I could see Ortiz sticking around long enough to get 500 homers. If he did that, he still probably does not match the career of Edgar Martinez but some voters might be gullible enough to think he does. I guess I could hold out for the anti-steroids crowd being useful for once, but I don't have any faith in them.

They would surprise nobody if they put Ortiz and Andy Pettitte in the Hall while still keeping up their boycott of Bonds and Clemens.
   18. Danny Posted: May 03, 2012 at 03:40 PM (#4122763)
After I graduate from MassBay Community College, I will be transferring to a four-year institution to achieve my Bachelors, Masters and eventually Doctorate degrees in Communications, specifically Broadcast and Print Journalism. I also plan to minor in Marketing.
   19. The Piehole of David Wells Posted: May 03, 2012 at 03:42 PM (#4122766)
Good for you Danny!
   20. Walt Davis Posted: May 03, 2012 at 04:10 PM (#4122812)
It will be interesting to see how Thome fairs with the voters but I think his 1500 games in the field will be enough.

Brock, Palmeiro? Man had 2300 games in the field. In only two seasons was he primarily a DH (one of those because of injury) and at ages 39-40 he had 210 starts at 1B vs 34 at DH. A DH penalty is badly misplaced here and the DH clearly didn't extend his career in terms of years although presumably it bought him some extra PAs.

In addition to Jackson, Brett is just 23 DH starts behind Palmeiro (give or take, I added by hand) and spent most of his last two seasons there. Thome and Thomas have more. Winfield appears to be only about 100 behind and was primarily a DH for the last 4 years of his career. Murray only has about 50 fewer and would probably have more if not for spending ages 34-37 in the NL. Even Robinson managed over 300 games at DH and it only existed for the last 4 years of his career.

It's possibly true that without the DH, Palmeiro doesn't make it to 3,000 hits. But it's also true that Murray probably doesn't make it to 500 HR, Winfield might not make it to 3000 hits and Molitor might be done at 37.

If you also didn't vote for any of those guys then at least you're consistent. My guess is you've mis-remembered or mis-characterised Palmeiro's career. Of the long-career AL sluggers, he was probably helped the least by the DH and, as I said, was still primarily in the field at the end of his career. A DH penalty is badly misplaced here.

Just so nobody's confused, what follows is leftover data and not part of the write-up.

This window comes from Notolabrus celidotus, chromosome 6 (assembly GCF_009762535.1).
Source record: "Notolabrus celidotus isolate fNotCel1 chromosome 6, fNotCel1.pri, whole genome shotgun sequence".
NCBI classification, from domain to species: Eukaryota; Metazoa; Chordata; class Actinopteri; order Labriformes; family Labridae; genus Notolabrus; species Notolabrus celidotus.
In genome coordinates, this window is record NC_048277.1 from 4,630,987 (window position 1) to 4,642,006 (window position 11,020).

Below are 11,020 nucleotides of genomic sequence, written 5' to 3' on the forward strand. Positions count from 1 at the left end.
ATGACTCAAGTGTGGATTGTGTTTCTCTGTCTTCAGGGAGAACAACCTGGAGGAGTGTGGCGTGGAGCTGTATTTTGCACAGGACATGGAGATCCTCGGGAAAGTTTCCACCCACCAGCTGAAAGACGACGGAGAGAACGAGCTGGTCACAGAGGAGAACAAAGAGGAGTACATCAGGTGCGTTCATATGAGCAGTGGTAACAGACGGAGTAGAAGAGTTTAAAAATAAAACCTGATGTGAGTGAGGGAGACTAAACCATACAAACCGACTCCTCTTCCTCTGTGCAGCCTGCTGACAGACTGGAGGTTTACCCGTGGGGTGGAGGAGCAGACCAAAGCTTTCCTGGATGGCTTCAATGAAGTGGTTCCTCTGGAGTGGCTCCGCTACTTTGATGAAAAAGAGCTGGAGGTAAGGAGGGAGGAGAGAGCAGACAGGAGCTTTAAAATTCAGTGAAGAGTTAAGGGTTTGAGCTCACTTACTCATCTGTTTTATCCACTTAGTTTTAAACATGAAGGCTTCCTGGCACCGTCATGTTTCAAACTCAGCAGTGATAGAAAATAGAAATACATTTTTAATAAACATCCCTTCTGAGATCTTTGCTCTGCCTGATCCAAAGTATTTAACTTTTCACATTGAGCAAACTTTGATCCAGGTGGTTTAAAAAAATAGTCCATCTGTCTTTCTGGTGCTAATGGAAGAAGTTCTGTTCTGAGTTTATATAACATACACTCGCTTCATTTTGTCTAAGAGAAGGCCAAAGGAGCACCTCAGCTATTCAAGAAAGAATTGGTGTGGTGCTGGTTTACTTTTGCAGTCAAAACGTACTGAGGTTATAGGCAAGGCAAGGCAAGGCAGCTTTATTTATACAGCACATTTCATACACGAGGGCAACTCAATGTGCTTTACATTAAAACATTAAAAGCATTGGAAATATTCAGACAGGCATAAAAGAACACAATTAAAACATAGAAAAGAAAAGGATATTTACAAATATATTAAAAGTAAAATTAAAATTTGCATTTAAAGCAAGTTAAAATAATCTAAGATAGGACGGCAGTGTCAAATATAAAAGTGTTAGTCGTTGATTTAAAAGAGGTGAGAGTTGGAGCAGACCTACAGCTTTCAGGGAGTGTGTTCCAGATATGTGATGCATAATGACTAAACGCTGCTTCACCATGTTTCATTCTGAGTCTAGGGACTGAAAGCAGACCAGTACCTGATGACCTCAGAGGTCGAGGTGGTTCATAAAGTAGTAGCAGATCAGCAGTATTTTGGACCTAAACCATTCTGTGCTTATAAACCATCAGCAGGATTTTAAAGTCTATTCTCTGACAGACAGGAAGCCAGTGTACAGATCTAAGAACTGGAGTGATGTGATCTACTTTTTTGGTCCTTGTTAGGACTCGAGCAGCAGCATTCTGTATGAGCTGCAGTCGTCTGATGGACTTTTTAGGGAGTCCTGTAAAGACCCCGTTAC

EDIT: Others of note with 400+ games at DH: Yaz, Vlad, Giambi.

   21. Gotham Dave Posted: May 03, 2012 at 07:03 PM (#4122951)
Coolbaugh looks like the Platonic ideal of a College Republican.
   22. Voros McCracken of Pinkus Posted: May 03, 2012 at 07:47 PM (#4122984)
Thing is I probably wouldn't vote for Palmeiro regardless of steroids or the DH although it's very close. In his best season by WAR, 1993, he was the third best hitting first baseman in his league, and the 2nd best first baseman using WAR. In his next best WAR season, he was the fourth best hitting first baseman in his league (fifth if you count Edgar at first base instead of DH) though he was the best first baseman by WAR (sixth overall) due to the fielding issues of Vaughn and Delgado.

Palmeiro's peak is well short of HOF standards and so you're talking about a career case, and for a career case it's not that impressive. He was very durable and played a long time at a well above average level. That gets him close, but on the wrong side of the line, I think. Sort of the opposite of Olerud (very good peak, light on career) with the same eventual outcome.
   23. Darren Posted: May 03, 2012 at 09:15 PM (#4123060)
With the HOF, DH's can be analyzed a bit more granularly, because, well, because we have the time and interest to do so. Some guys are stuck at DH because they are terrible in the field. The -5 run penalty (vs. 1b) is too kind to them. Then there are guys who end up the DH because their team had a really good defender playing their position. The WAR penalty is too hard on them. Ortiz probably gets just the right penalty. He wasn't a disaster at 1B, the numbers say he was about -5 runs/season over the course of his career. He wasn't relegated to DH because he was a disaster, but once he was there they made sure to keep him there.

I could see Ortiz sticking around long enough to get 500 homers. If he did that, he still probably does not match the career of Edgar Martinez but some voters might be gullible enough to think he does. I guess I could hold out for the anti-steroids crowd being useful for once, but I don't have any faith in them.


You're right, I think. To get to 500, I think Ortiz is going to probably have to put up another 15 WAR or so. That puts him right in Tony Perez territory. With his likely 1,600 RBIs, I think the voters would probably get around to putting him in, especially with another memorable postseason.
   24. Walt Davis Posted: May 04, 2012 at 12:12 AM (#4123167)
Thing is I probably wouldn't vote for Palmeiro regardless of steroids or the DH although it's very close.

Oh, there are reasons not to vote hin in the HoF (although I have a hard time seeing Murray in and Palmeiro out) but that wasn't my point. Also I assumed Brock was talking about an HoM vote not an HoF vote. The HoM standards are, generally, much lower than the writers' HoF standards (but infinitely more rational than the VC "standards") and I find it near impossible to argue that Palmeiro doesn't deserve the HoM (which he is in).

Wow, the Cubs are behind only the Giants in HoMers.